Thursday, March 31, 2016

Arabic Calligraphy

Arabic calligraphic scripts can be divided into two great families: the so-called rectilinear scripts (Kufic), and the cursive or round scripts. Although Kufic is too often presented as if it were a single, specific script among the rest, that is a mistake, and it can be only be reduced to a formula in an artificial way. To clarify this, I will briefly describe the respective history of these two families and explain their fundamental differences. (Note that all the names by which we designate the scripts are applied in retrospect. Period sources used them more fluidly if at all.

In pre-Islamic days, writing was known to the peoples of the Arabian peninsula, and a rudimentary Arabic script was in use. It was rudimentary because they had little use for it, being a culture with a strong oral tradition, and the earliest texts that have come to us show all the awkwardness of a system that hasn't yet found its legs.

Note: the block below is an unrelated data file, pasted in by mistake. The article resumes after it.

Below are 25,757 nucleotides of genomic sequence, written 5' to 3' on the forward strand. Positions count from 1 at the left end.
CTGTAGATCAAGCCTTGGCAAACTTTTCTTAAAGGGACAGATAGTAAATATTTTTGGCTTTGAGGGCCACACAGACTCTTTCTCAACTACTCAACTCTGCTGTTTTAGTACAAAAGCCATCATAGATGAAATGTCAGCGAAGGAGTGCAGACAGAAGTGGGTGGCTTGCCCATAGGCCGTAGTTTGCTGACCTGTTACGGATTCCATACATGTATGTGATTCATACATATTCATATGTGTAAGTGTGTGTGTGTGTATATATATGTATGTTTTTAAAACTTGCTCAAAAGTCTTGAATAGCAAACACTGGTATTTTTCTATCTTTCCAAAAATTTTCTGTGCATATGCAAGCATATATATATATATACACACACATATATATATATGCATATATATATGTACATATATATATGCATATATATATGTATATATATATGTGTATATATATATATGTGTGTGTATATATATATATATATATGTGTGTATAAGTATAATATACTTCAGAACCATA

Then, almost overnight, they found themselves in the possession of something that needed to be preserved not only word for word, but down to the pauses between the words. That was the Qur'an, and it required a worthy transcription, with Arabic acquiring a special status, being seen as the language God chose for His revelation. The letters of the alphabet were now magical beings since they were capable of holding and preserving the divine Word. 
round scripts

The round scripts are called in Arabic al-khatt al-mansûb, which is "the script that conforms, that is regulated". That is the main difference with Kufic: the round scripts are formal. There are very specific rules to write each letter and connect them together, rules to be practiced till the hand follows them automatically. 

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